Libyan Crude output & rising Covid cases having a negative effect on prices
Crude Rose over 1% on Tuesday on hopes that the the United States was getting close to sealing a deal on coronavirus relief, but the continued threat to demand from rising COVID-19 cases worldwide and a sustained increase in Libyan output brought a halt to prices from moving any higher.
November U.S. West Texas Intermediate crude futures finished up at $41.46 a barrel, up 63 cents, or 1.54%. The seemingly more active December contract settled up at $41.70, gaining 64 cents.
Brent crude futures for December delivery finished at $43.16 a barrel, rising 54 cents, or 1.27%.
Many investors it seems are following negotiations between the U.S. House of Representatives Speaker Nancy Pelosi and Treasury Secretary Steven Mnuchin over another U.S. coronavirus aid package,
If a deal is struck It would certainly add great support, but if we don’t get a deal, It only looks like it’s going to be somewhat punishing for prices,
Prices picked up after Pelosi said she was optimistic Democrats could reach an agreement with the White House that could get aid out by early next month. She added there should be an indication of a possible agreement later on Tuesday.
Still, skepticism over the impact of a deal on oil markets lingered.
“Even allowing for a fresh stimulus package, risk appetite could take a hit from an unfolding of the ‘buy the rumor/sell the news’ phenomena,’” said Jim Ritterbusch of Ritterbusch and Associates. “With this possibility in mind, we will be looking to short December crude at or above the $42 mark for a trading turn to the downside.”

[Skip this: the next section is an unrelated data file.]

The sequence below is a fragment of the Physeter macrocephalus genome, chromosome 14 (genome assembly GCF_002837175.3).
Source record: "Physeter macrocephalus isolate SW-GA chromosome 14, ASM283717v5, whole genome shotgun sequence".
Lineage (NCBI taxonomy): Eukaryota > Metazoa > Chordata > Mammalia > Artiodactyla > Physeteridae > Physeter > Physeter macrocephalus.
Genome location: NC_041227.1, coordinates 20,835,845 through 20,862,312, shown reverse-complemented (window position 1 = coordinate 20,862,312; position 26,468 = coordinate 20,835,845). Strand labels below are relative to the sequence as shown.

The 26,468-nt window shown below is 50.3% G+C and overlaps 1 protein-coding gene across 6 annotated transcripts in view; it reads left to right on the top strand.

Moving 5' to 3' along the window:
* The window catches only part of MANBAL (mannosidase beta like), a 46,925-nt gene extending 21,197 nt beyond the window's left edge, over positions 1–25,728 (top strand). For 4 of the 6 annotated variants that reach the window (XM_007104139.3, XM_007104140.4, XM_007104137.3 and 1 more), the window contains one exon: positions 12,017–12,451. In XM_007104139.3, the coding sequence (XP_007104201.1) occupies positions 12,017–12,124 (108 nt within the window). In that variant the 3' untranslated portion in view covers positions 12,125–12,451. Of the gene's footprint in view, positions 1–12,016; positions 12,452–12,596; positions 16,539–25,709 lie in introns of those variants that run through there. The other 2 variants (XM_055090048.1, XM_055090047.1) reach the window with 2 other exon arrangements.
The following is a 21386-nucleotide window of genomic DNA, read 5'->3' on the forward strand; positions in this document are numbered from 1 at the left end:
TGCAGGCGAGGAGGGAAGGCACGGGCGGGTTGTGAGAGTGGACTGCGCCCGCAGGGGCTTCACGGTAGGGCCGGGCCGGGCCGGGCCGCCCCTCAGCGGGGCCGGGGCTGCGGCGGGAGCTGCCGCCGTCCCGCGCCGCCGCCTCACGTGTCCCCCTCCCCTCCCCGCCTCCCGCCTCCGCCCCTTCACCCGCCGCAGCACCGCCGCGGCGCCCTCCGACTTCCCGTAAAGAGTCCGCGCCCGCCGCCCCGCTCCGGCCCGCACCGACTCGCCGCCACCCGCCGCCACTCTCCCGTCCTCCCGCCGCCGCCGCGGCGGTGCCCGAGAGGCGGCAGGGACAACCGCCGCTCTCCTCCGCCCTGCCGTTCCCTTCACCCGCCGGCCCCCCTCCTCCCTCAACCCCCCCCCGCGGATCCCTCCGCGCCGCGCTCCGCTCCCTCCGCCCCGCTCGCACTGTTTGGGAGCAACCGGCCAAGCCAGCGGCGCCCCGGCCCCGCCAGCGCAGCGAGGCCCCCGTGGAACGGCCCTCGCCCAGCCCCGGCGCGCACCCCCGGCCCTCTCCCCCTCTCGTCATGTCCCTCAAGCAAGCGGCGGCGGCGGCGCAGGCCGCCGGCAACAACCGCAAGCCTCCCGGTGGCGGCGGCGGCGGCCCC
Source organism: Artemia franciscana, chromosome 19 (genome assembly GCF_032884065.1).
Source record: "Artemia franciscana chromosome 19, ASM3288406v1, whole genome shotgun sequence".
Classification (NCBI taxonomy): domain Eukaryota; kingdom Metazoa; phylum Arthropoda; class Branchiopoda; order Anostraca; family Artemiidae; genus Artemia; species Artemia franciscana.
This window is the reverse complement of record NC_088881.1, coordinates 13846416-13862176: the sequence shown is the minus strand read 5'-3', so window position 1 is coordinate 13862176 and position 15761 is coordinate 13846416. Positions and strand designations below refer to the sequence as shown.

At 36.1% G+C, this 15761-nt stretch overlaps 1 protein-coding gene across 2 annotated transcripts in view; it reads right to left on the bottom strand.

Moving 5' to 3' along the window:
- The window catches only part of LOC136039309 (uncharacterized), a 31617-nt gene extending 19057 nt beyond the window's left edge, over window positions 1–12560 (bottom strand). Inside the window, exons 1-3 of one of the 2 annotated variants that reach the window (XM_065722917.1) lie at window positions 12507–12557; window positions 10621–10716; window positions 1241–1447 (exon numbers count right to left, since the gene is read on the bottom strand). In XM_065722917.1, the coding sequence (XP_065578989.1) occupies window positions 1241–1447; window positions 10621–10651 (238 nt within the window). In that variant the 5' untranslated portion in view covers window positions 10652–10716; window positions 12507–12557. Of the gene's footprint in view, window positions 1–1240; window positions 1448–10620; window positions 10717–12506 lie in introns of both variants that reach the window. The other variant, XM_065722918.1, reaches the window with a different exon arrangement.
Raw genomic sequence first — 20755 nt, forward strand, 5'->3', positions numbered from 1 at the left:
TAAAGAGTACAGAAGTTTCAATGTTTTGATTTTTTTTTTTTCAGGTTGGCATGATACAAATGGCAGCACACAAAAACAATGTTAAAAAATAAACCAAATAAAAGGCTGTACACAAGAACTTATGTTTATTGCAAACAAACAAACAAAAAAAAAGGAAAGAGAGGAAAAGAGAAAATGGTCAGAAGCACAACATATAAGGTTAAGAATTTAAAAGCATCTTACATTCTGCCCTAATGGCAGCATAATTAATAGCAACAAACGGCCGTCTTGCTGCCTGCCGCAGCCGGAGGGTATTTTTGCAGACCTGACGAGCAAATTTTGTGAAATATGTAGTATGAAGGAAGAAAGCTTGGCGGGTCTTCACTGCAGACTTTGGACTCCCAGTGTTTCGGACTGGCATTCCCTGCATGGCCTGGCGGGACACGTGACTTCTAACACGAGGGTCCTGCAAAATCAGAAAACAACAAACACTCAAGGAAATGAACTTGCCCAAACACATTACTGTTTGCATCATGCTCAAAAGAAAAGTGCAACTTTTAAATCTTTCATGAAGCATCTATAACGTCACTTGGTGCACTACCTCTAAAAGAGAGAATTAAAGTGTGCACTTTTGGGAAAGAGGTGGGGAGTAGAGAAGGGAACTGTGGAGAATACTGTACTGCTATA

The return of COVID-19 cases across Europe and North America has sparked renewed lockdown measures coupled with a severe lack of demand has kept prices from moving higher, although OPEC+ came out monday pledging their full support to the industry in the face of demand issues.
However, those OPEC countries plan on scaling back the size of its production cuts in January from a current 7.7 million barrels per day (bpd) to roughly 5.7 million bpd in January.
OPEC member Libya, which is surprisingly exempt from the cuts, is also continuing to ramp up production after armed conflict shut almost all of the country’s output in January, pumping more unwanted oil into an already oversupplied market.
Adding more fuel to the fire, crude inventories shot up by 584,000 barrels in the week to Oct. 16 to about 490.6 million barrels, data from industry group the American Petroleum Institute showed.
Expect to see Crude prices ranging around the $40 mark for the foreseeable future!
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